TECHNICAL ELEMENTS A performance does not just happen; it is the product of a great deal of teamwork. The technical elements of a production support the characters the actors create to present the audience with the illusionary reality that is theatre. Sets, lights, sound, props, and costumes create the environment in which the play lives. These elements combine with the audienceâ€™s imagination to create the special effects and illusions. The following discussion questions are intended to help students focus on each of these technical elements and analyze its part in a production. SECTION A: SETS Before the performance began, what were your first impressions of the set design? How did it make you feel? Which of your senses were involved by the set design? I. What was the physicality of the stage? Did the set incorporate any theatrical devices such as a rake, a thrust, ramps or stairs, voms or the pit? What type of action did you expect? II. As the performance progressed, how did the set change from scene to scene or did it remain one setting for the entire play? Were the changes of location made by actual set alterations or by the actorsâ€™ use of the set? III. How was the stage used? Did the action take place across the whole stage or was it contained in small areas? What could you tell about each environment and time of the used area? Was movement between areas fluid or rigid? Did the actors move around the set in purposeful motion or did action flow from one area to another? IV. What materials and color schemes were used for walls, the deck (stage floor), set pieces? Did the materials and colors fit the time and location of the play? V. Were you able to concentrate on the action and characters or did the elements of the set attract your attention? VI. After viewing the performance, do you feel the set design supported the play? Did it make sense to you? Would you have done anything differently? SECTION B: COSTUMES What could you tell about each of the characters based on his or her appearance before any action took place? Did the costumes influence your expectations or opinion of each character? I. Did the costumes put you in the correct time period? Did the style of the costumes go with the personality of the character and the mood of the play? II. How did the colors and materials used compliment or contrast with the colors and materials of the set? Did the colors and materials group the characters in any way? III. Were there any parts of the costumes you found distracting or out of place?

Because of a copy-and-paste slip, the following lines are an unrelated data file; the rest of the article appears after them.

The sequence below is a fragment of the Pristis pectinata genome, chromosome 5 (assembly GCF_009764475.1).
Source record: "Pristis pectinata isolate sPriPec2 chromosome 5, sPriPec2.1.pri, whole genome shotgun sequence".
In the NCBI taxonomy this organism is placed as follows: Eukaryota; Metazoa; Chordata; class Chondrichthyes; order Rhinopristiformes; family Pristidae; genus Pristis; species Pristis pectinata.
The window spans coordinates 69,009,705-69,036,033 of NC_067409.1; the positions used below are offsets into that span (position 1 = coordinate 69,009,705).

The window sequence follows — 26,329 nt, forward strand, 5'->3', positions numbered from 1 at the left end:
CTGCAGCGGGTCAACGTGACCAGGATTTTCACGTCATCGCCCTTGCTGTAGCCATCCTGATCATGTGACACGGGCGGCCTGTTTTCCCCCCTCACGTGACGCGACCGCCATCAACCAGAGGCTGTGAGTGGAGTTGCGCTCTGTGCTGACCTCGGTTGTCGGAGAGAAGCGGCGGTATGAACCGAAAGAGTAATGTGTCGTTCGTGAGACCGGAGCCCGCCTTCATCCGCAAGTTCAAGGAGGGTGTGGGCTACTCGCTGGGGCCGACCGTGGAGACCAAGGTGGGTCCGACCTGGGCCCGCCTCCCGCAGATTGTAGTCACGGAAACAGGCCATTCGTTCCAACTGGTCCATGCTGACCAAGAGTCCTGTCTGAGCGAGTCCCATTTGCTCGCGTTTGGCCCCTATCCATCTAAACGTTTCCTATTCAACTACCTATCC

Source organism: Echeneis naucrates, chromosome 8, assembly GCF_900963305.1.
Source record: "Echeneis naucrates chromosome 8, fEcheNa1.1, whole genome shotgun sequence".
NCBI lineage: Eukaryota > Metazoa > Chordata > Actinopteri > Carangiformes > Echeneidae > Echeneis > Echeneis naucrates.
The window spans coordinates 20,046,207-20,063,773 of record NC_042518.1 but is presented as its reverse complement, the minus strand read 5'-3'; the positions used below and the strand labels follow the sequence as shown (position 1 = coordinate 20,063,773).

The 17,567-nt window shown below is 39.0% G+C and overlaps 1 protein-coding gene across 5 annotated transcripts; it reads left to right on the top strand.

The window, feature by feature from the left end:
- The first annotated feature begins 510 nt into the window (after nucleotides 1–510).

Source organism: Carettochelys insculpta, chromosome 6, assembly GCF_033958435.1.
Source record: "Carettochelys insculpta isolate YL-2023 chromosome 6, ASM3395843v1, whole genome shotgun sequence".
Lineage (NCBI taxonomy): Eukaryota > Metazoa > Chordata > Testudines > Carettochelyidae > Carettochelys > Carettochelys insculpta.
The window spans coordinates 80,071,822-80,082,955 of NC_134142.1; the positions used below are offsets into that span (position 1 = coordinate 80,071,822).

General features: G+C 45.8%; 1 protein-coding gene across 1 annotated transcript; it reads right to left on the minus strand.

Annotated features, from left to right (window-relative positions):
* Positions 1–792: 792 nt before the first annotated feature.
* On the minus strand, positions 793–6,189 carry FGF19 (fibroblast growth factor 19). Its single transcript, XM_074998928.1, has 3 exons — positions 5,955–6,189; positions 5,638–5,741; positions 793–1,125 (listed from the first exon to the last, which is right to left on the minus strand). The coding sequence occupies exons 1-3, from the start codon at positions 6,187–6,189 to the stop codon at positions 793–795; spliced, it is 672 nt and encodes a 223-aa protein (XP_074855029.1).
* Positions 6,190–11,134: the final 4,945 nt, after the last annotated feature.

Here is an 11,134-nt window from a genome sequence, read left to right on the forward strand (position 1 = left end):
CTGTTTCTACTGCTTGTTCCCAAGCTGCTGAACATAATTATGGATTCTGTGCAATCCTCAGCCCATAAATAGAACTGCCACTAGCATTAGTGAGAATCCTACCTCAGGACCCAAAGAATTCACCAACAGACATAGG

SECTION C: LIGHTING I. What clues did the lighting give you about the feel or emotional tone of the play? II. Was the lighting from an identifiable source or did it blend into the setting? Was the lighting supportive to the action of the performance or distracting?